Bravado Killed News Crew Not Alberto

The pursuit of ratings has been running through the weather department of news organizations large and small as long as I have been in the business. News Directors, the people ultimately in charge of everything you read, see and hear have had a perverse love affair with weather for a very long time. Calamity means readers, viewers and listeners. Death and destruction draws an audience and they know it.
It has gotten progressively worse as the sales department has crept ever deeper into the newsroom and for most news companies’ sales now actually calls the shots on coverage of stories. Wicked weather gets huge ratings and therefore it means more money on the bottom line. Money drives the conversation and weather drives money therefore weather drives the money.
Two members of a South Carolina TV news department are dead today because the inevitable happened yesterday while they were covering the impact of Alberto. The Tropical Storm made landfall earlier in the day and they were running around ‘covering’ the storm while telling everyone else to stay inside and avoid driving and so forth. They were sent into the teeth of the storm because it is scary and it gets ratings. Sadly for anchor/reporter Mike McCormick and photographer Aaron Smeltzer of WYFF NBC News Channel 4, the storm was not concerned with their deadline to get a package turned in. Alberto didn’t concern itself with viewers or sponsors or any of the things that take command in morning news meetings. Instead the storm inundated the gound with tremendous amounts of rainfall that loosened the root system of a giant tree with a diameter of better than 3-feet. They were crushed and killed instantly. The SUV was still in gear and running when the local Fire Chief and his first responders arrived on the scene. The team had interviewed the same Fire Chief less than 10 minutes before he found them dead inside their vehicle.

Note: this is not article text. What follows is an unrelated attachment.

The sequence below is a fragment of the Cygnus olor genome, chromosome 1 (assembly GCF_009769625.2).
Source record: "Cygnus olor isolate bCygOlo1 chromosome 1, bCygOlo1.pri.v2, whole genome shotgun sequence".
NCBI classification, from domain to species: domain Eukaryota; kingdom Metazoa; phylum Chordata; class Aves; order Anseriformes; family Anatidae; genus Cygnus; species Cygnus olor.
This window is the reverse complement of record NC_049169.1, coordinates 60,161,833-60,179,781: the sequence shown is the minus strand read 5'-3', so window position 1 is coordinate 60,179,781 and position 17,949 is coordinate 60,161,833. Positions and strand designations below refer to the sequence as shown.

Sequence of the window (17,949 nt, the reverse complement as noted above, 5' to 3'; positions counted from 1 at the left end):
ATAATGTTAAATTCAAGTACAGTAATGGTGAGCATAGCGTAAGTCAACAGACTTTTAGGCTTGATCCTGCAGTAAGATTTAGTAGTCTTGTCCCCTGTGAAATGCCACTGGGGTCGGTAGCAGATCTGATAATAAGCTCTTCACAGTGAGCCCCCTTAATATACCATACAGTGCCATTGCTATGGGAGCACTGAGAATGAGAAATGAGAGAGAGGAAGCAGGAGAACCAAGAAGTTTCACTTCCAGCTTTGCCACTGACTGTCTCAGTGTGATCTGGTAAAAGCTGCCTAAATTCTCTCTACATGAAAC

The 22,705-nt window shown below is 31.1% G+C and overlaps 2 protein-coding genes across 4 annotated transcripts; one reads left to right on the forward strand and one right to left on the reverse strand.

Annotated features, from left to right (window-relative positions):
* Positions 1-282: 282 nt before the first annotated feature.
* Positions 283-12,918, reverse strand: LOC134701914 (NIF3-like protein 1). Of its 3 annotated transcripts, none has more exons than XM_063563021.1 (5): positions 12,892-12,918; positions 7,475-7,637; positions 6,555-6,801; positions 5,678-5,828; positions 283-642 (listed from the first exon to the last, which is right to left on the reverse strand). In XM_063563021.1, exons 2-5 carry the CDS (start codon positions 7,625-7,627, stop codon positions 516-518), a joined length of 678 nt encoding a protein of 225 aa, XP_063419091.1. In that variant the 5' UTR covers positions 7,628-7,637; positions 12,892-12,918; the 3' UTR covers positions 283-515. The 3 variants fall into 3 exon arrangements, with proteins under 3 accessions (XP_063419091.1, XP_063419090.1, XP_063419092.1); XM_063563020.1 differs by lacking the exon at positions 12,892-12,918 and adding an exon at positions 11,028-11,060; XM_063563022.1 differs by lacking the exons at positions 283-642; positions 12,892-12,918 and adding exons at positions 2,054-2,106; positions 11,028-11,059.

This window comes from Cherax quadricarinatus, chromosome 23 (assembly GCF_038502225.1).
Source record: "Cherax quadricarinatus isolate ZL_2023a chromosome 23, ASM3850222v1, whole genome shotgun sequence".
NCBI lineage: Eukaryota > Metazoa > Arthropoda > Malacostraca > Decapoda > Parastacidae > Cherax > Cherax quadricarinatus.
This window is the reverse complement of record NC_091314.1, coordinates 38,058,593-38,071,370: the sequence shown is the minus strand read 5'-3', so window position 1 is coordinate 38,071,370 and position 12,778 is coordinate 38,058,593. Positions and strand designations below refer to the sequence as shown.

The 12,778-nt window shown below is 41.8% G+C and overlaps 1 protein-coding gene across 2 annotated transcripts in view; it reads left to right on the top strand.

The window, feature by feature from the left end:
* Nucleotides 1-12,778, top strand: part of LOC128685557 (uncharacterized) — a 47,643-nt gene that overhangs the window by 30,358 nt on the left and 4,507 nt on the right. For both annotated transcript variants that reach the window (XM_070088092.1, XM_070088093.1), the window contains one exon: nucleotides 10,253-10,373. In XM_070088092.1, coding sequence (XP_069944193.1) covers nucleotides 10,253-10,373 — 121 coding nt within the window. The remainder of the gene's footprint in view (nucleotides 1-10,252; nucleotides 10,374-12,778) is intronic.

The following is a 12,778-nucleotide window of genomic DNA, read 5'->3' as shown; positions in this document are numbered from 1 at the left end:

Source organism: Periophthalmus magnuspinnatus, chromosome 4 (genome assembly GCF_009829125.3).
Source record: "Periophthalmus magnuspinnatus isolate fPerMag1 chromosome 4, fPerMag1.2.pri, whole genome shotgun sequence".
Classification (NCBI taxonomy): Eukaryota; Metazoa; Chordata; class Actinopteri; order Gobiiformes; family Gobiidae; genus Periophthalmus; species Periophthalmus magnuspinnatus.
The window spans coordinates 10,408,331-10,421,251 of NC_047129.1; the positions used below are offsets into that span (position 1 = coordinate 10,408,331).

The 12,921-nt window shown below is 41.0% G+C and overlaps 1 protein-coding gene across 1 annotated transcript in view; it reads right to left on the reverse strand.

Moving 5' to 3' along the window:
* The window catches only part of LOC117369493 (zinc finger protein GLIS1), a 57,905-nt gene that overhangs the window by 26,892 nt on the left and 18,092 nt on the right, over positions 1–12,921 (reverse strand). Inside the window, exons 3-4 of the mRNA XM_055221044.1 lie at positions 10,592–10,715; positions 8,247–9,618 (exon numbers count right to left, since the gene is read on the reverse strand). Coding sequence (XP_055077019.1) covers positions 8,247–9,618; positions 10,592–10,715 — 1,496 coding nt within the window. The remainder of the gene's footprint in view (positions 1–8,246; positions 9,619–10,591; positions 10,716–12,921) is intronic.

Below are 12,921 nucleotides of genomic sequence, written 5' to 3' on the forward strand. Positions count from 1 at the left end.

I know the drive to cover deadly weather because I was sent to cover floods and fires and tornadoes when we told everyone else to take cover or run or whatever it took to stay safe. This has been a tragedy I have been predicting for a very long time. You cannot continue to tempt fate before a human sacrifice is finally made at the alter of sales and profits.
Unless the deaths of the two hard working journalists from South Carolina are taken for what they are, a warning to be more responsible with coverage during deadly natural disasters, then others are certain to join the list of those killed in pursuit of ratings and money.

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